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Monday, 25 March, 2002, 01:53 GMT
Fatal food allergies 'rare in children'
Testing for allergies
Schools are ill-informed about dealing with nut allergies
Severe and fatal reactions in children to food allergies are rare, experts say.

In 10 years, there were just eight deaths.

Researchers from Newcastle General Hospital calculate that if 5% of children in the UK have a food allergy, the risk of that child dying because of it would be 1 in 800,000 a year.

They hope their findings, published in the journal Archives of Disease in Childhood, will reassure parents worried that rates of such reactions are increasing dramatically.

However a second study suggests schools are ill-informed about what to do if a child has a severe allergic reaction to nuts.


Fatal reactions, although they do occur, are very rare

Dr Andrew Cant, Newcastle General
The Newcastle team found although severe and fatal reactions to food allergies are rare, children who have asthma are at greater risk.

Three of the deaths involved children who had co-existing asthma, as did five of the near deaths and over half of the severe reactions recorded.

Milk allergies

Researchers looked at national data for children aged up to 15 in the UK and Ireland from 1990 to 2000.

Information was taken from national death statistics from 1990 to 1998, and from the British Paediatric Surveillance System, which collects data from almost 95% of UK paediatricians.

Of the eight deaths between 1990 and 2000, milk was responsible for four.

No child under 13 died from peanut allergy, though one 15-year-old did have a fatal reaction.

One child with a mixed food allergic reaction died from an overdose of epinephrine, which is used to treat it.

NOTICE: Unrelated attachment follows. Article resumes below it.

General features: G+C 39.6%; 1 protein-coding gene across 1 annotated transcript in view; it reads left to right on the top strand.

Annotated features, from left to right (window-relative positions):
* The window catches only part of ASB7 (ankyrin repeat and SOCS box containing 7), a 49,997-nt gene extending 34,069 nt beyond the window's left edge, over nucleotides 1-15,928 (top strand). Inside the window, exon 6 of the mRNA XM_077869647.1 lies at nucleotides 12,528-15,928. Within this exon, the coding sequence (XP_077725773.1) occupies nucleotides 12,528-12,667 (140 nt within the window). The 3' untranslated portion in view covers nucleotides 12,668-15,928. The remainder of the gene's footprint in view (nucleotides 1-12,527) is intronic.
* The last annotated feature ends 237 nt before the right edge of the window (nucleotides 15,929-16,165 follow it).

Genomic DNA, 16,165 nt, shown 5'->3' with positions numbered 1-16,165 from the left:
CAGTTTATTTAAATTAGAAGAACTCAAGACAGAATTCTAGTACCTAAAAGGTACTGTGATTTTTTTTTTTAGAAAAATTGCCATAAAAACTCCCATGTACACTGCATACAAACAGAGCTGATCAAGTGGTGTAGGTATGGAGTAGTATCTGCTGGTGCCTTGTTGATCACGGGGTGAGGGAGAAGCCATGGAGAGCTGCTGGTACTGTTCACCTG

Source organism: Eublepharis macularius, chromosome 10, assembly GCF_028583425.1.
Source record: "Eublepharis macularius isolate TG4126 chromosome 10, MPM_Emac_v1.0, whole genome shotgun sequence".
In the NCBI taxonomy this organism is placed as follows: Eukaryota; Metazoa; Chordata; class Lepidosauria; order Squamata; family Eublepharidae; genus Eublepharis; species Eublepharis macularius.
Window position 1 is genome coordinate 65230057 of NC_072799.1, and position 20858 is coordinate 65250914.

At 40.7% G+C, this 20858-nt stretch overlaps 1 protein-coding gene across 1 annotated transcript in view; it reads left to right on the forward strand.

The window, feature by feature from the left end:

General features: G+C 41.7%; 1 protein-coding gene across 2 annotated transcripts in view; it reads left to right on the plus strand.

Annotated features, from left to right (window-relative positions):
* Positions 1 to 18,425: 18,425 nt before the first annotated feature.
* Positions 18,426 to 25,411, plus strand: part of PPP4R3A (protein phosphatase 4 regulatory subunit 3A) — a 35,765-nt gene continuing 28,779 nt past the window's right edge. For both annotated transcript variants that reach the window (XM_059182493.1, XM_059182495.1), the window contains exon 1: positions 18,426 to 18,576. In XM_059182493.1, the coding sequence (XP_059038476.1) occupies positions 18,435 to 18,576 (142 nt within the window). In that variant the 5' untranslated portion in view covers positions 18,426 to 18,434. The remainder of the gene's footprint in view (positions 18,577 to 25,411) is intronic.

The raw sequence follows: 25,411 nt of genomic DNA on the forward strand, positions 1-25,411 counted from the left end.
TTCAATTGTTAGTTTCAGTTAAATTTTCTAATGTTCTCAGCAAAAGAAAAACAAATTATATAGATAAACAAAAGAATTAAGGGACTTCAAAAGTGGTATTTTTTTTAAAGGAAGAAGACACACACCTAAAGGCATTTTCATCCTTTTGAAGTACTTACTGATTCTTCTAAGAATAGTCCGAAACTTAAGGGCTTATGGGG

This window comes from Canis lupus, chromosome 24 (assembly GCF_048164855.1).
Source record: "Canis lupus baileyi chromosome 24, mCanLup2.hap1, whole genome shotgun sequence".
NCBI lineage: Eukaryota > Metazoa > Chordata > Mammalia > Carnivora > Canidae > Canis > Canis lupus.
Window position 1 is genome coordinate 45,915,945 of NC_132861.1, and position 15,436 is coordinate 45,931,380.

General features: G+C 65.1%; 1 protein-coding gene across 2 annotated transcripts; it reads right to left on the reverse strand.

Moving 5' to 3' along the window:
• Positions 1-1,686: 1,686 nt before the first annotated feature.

Between 1998 and 2000 there were six near deaths, none of which was caused by peanuts, and 49 severe reactions, 10 of which were.

Mixed food and cashew nuts accounted for 16. This gives a rate of 0.2 near deaths and 0.19 severe reactions for every 100,000 children.

There are 13m children in the UK under 16, giving a rate of 0.006 deaths for every 100,000 children.

The researchers said parents of children under 10 should be particularly reassured, as the risk in that age group is extremely small, and many grow out of their allergic responses.

'Facts - not anecdotes'

Dr Andrew Cant, consultant paediatrician in immunology at Newcastle General who led the study, told BBC News Online: "Fatal reactions, although they do occur, are very rare."

He added: "The problem with existing thinking was that it was based on anecdotes.

"What we have tried to do is to try and say 'let's get away from anecdotes and see if we can get an overall picture'."

Dr Cant said the apparent link with asthma should be a reminder to children with the condition to ensure they take preventative treatment, rather than only taking it when their symptoms are bad.

And he stressed the research was carried out only on children, rather than teenagers and adults.

A second study of 83 randomly-selected schools in the south west of England found many are not adequately informed about nut allergies or what to do if a pupil has a severe allergic reaction.

This was despite the finding 45% of schools had at least one child who was known to be allergic.

Only a third of the children had access to treatment at school.

More than four out of 10 either had no staff trained to use the appropriate treatment, or did not respond to the question.

Cooks and catering staff were only aware of the children with nut allergies in 23 schools.

In around a third of the schools, staff were unable to say what the signs of a mild or severe allergic reaction to nuts were.

Roadshows

Muriel Simmons, chief executive of the British Allergy Foundation (BAF), told BBC News Online: "Severe and fatal reactions are rare in children because of the watchfulness of parents.

"Parents recognise the signs and they do monitor children's food.

"Unfortunately, with major food allergies, you can never tell when the next one might be a severe one."

She said the danger often came when children reached adolescence and started taking more control over what they ate.

Ms Simmons said she was not surprised by the finding schools.

The BAF is running roadshows which, the organisation hopes, will provide a basic education for teachers and lunchtime assistants so that they can cope with a severe allergic reaction.


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